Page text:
A few folks have wondered why we’ve changed the name of our flagship magazine from Cirsova Heroic Fantasy and Science Fiction Magazine to Cirsova Magazine of Thrilling Adventuring and Daring Suspense. The obvious reason is that this is volume 2 of the magazine and it made sense to change the subtitle to denote this. But are we abandoning Science Fiction and Fantasy?
The short answer is “no”, but we’re moving away from the genre terms and the ghetto those tales get placed in.
In talking to people and trying to promote the magazine in person at cons, one thing I found was that “pulp” and “sci-fi” and “fantasy” didn’t really resonate with people the way that “romance” and “adventure” did. And ultimately, good sci-fi and fantasy are typically subsets of the “romance” genre. A Kline or Burroughs story is not all that different from an Ann Radcliffe yarn, only set on Mars or Venus rather than Italy.
Frankly, Romance covers all the best aspects of the genres, encapsulating love, adventure, and mystery, but if I re-positioned Cirsova as a “Romance” magazine, I think that modern expectations from both readers and would-be contributors would be a bit mixed up and I would’ve created even more problems for myself than I already had.
What problems did I have? Well, as much as I enjoy Sword & Sorcery, stories where a guy/gal with a sword fights a monster or there’s some big war in a made-up country with wizards or dragons are a dime a dozen; I’m not interested in the latter, and I see too many of the former without enough spark to really differentiate them from the others I see.
It won’t really affect the sort of submissions I get until next year, but the changes in editorial direction which began in the final issues of volume 1 are fully in place now in Volume 2. Cirsova will continue to feature romantic adventures with science fiction and fantasy trappings as well as weird tales, be they weird tales of super science or occult mystery.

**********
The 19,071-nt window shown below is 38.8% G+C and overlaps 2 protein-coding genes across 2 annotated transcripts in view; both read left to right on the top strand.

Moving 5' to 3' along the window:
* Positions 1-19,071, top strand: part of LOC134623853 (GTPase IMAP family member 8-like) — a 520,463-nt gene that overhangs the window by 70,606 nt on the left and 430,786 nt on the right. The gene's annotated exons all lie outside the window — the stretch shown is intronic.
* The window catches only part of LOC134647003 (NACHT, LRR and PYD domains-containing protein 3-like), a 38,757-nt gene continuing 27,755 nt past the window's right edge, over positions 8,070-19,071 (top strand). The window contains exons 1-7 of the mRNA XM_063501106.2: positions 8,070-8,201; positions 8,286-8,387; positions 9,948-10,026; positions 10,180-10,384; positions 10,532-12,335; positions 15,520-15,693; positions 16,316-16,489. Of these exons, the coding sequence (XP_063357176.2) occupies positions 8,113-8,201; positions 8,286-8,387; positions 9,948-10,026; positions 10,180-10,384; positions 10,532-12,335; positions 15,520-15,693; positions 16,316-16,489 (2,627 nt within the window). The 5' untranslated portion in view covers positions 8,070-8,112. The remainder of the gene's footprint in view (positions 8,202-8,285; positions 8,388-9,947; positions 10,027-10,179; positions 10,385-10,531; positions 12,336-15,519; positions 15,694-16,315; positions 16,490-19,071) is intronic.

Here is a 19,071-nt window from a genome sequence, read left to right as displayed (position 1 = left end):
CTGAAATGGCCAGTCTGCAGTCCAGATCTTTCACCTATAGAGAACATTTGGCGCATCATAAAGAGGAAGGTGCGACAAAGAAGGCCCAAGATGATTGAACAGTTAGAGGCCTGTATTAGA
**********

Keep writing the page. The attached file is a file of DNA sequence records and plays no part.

It’s fitting that we officially inaugurate this new direction and shift away from being merely “sci-fi” or “fantasy” with a brand new, never before published, until recently lost Tarzan story by the master himself, Edgar Rice Burroughs. While Burroughs wrote what could be called Sci-fi or Fantasy, what he wrote were essentially Romances. Yes, there were weird elements and the fantastic, but his tradition was not the sci-fi poindexters of Campbellianism or the fantasy of the Tolkien-grotesque, as the genres have fallen into today, but romances of Dumas, Cooper, and Haggard.
Even Verne and Wells, considered the fathers of modern science fiction, wrote in the tradition of the Romance.
What we hope that people will come to realize when they read Cirsova that they will find in its pages not stories of space ships shooting each other or men and elves fighting each other with swords and spells but tales of the thrilling and the macabre in a tradition spanning centuries and many generations of writers.
Speaking of thrilling and macabre, Duel Visions by Misha Burnett and Louise Sorensen is out this week!